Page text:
Bowsher explained that while the pop star’s representation of Asian women does not carry the weight of these horrific crimes, it may be contributing to a pattern of anti-Asian racism and misogyny that has existed in the United States since the 19th century. “It’s just another way to push that forward into the next generation,” he said.
Other pop stars have also been accused of treating marginalized women like props, including Miley Cyrus, whose 2013 album “Bangerz” was deeply rooted in the sounds and aesthetics of hip-hop, a genre pioneered and carried on by black artists.
In music videos and performances around this time, Cyrus would often drown out and surround herself with black women, sometimes grabbing their butts or other parts of their bodies. Bucher described this as a “terrible objection”. (She later apologized for her “insensitive” behaviour.)
The risks of cultural appropriation are great, said Rich Richardson, a professor of Africana studies at Cornell University, especially given the history of colonialism, imperialism and slavery that black women have faced in this country.
“What is at stake when one is not truly a part of that culture’s history—not sharing its traumas or the burdens associated with that identity—is the potential for commodification and profit” at the expense of the people who are the culture’s original creators, Richardson said.
The difference between inspiring and nurturing
Some pop stars have responded to accusations of appropriation by insisting that they simply “fan” the culture, or claiming that their actions are born out of “love and appreciation”. “[It] You have to be okay with being inspired by other cultures because if we’re not allowed, that divides people, right? “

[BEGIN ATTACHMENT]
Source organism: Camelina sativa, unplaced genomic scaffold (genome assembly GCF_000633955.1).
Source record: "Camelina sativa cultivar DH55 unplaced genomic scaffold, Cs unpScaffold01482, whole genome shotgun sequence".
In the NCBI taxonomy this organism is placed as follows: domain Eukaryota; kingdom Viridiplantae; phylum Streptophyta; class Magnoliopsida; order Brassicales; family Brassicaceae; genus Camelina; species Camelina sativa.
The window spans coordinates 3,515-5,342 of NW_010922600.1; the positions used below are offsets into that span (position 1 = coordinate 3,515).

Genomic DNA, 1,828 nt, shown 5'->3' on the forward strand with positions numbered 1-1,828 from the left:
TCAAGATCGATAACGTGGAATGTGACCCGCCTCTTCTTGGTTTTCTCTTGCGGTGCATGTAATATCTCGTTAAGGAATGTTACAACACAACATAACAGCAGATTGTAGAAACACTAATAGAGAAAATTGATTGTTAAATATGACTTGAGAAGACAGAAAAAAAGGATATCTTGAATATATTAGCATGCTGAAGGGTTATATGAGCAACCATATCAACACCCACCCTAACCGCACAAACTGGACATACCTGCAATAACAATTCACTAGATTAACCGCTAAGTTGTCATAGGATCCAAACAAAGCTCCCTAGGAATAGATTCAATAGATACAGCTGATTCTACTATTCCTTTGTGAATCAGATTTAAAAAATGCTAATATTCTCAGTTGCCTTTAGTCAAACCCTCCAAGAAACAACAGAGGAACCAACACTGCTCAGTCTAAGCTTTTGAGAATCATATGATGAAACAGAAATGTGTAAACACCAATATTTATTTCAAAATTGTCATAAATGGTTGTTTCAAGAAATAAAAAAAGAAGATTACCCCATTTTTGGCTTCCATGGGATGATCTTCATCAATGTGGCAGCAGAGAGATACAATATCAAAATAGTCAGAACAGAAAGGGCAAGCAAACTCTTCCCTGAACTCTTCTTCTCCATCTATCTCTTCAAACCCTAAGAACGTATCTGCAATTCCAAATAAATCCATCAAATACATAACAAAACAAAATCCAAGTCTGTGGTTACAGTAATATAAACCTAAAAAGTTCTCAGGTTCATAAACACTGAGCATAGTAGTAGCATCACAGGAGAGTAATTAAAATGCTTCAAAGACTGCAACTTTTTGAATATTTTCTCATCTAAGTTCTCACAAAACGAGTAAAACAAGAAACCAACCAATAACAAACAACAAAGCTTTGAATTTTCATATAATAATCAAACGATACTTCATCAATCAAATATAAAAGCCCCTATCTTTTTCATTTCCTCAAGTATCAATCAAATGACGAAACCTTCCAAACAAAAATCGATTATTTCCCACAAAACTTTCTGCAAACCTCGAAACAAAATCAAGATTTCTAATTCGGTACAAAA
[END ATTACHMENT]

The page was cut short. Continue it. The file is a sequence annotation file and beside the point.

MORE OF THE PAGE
Many artists have been able to successfully and respectfully express this “love and appreciation”. Beyoncé’s 2022 album Renaissance was celebrated for incorporating queer themes and genres in a respectful way, despite her being a straight woman. The singer also paid tribute to the many cultures of the African diaspora in her visual album “Black Is King”.
Roka Hatua Sar White, assistant professor at the Boston Conservatory in Berkeley, explained.
Of Beyoncé’s recent work, White said it’s clear she’s done her “due diligence.”
“Objectively speaking, I think there is nothing wrong with this kind of cultural exchange as long as the person doing it has been given permission to do so, and it is an exchange of desire on both sides,” he added. “It becomes a more complex scenario when one person or group in that conversation has a lot more power and privilege than the other.”
White explained that cultural appropriation occurs when someone borrows the practices, ideas, or any element of another culture for financial or material gain. But an artist can use their fame to raise awareness of marginalized culture.
Madonna, for example, capitalized on the ballroom scene with the release of “Vogue.” However, the song also uplifted the community with its support, giving a platform to dance halls and performers and donating to Black and LGBTQ causes.
In Stefani’s case, it is clear that she has benefited from Japanese culture with her many Harajuku clothing lines, products and singles, but it is unclear if Stefani’s adoption has returned anything to Japanese culture.
“It’s about transcendence, appreciation and honor within cultural exchanges,” White said. “The question is how do you return the favor?”